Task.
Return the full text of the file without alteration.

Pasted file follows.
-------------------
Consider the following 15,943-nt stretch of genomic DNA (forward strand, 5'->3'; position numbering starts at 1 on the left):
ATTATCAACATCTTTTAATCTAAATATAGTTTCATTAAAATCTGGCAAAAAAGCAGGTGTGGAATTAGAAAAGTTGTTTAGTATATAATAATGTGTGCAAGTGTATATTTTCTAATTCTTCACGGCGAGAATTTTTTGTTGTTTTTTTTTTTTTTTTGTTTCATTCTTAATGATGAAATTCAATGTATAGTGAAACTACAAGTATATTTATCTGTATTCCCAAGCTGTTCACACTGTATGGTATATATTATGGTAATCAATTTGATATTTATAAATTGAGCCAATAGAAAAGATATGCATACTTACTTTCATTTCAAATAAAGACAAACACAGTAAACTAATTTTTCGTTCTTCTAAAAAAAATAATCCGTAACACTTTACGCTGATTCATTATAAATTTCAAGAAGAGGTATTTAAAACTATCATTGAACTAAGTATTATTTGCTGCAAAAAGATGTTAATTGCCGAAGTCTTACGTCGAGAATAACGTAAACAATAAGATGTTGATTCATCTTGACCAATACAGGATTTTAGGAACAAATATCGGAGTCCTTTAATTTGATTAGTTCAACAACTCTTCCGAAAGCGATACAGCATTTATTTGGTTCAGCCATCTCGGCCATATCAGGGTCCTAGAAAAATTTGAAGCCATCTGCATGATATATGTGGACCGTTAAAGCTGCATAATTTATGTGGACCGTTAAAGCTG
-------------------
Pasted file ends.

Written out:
Consider the following 15,943-nt stretch of genomic DNA (forward strand, 5'->3'; position numbering starts at 1 on the left):
ATTATCAACATCTTTTAATCTAAATATAGTTTCATTAAAATCTGGCAAAAAAGCAGGTGTGGAATTAGAAAAGTTGTTTAGTATATAATAATGTGTGCAAGTGTATATTTTCTAATTCTTCACGGCGAGAATTTTTTGTTGTTTTTTTTTTTTTTTTGTTTCATTCTTAATGATGAAATTCAATGTATAGTGAAACTACAAGTATATTTATCTGTATTCCCAAGCTGTTCACACTGTATGGTATATATTATGGTAATCAATTTGATATTTATAAATTGAGCCAATAGAAAAGATATGCATACTTACTTTCATTTCAAATAAAGACAAACACAGTAAACTAATTTTTCGTTCTTCTAAAAAAAATAATCCGTAACACTTTACGCTGATTCATTATAAATTTCAAGAAGAGGTATTTAAAACTATCATTGAACTAAGTATTATTTGCTGCAAAAAGATGTTAATTGCCGAAGTCTTACGTCGAGAATAACGTAAACAATAAGATGTTGATTCATCTTGACCAATACAGGATTTTAGGAACAAATATCGGAGTCCTTTAATTTGATTAGTTCAACAACTCTTCCGAAAGCGATACAGCATTTATTTGGTTCAGCCATCTCGGCCATATCAGGGTCCTAGAAAAATTTGAAGCCATCTGCATGATATATGTGGACCGTTAAAGCTGCATAATTTATGTGGACCGTTAAAGCTG